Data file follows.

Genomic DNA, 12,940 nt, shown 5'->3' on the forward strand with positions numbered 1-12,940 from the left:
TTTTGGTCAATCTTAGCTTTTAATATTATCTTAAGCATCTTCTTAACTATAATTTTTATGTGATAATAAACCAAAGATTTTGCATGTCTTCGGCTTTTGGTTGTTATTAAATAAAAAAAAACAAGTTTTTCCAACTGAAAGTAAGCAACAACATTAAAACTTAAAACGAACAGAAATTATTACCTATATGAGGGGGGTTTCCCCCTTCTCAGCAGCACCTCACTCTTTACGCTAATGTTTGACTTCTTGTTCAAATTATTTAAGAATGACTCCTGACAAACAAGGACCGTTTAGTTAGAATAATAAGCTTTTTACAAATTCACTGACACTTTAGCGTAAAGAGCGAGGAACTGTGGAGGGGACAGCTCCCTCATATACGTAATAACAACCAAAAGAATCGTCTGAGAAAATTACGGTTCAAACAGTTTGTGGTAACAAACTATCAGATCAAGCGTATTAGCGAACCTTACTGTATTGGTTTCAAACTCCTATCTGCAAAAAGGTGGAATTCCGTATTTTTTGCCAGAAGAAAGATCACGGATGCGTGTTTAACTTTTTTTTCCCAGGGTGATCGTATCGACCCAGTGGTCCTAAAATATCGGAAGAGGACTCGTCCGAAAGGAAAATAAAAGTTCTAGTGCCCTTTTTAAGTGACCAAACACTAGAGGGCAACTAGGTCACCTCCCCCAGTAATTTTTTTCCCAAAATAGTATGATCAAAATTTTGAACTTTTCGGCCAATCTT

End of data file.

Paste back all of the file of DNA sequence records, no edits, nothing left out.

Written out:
Genomic DNA, 12,940 nt, shown 5'->3' on the forward strand with positions numbered 1-12,940 from the left:
TTTTGGTCAATCTTAGCTTTTAATATTATCTTAAGCATCTTCTTAACTATAATTTTTATGTGATAATAAACCAAAGATTTTGCATGTCTTCGGCTTTTGGTTGTTATTAAATAAAAAAAAACAAGTTTTTCCAACTGAAAGTAAGCAACAACATTAAAACTTAAAACGAACAGAAATTATTACCTATATGAGGGGGGTTTCCCCCTTCTCAGCAGCACCTCACTCTTTACGCTAATGTTTGACTTCTTGTTCAAATTATTTAAGAATGACTCCTGACAAACAAGGACCGTTTAGTTAGAATAATAAGCTTTTTACAAATTCACTGACACTTTAGCGTAAAGAGCGAGGAACTGTGGAGGGGACAGCTCCCTCATATACGTAATAACAACCAAAAGAATCGTCTGAGAAAATTACGGTTCAAACAGTTTGTGGTAACAAACTATCAGATCAAGCGTATTAGCGAACCTTACTGTATTGGTTTCAAACTCCTATCTGCAAAAAGGTGGAATTCCGTATTTTTTGCCAGAAGAAAGATCACGGATGCGTGTTTAACTTTTTTTTCCCAGGGTGATCGTATCGACCCAGTGGTCCTAAAATATCGGAAGAGGACTCGTCCGAAAGGAAAATAAAAGTTCTAGTGCCCTTTTTAAGTGACCAAACACTAGAGGGCAACTAGGTCACCTCCCCCAGTAATTTTTTTCCCAAAATAGTATGATCAAAATTTTGAACTTTTCGGCCAATCTT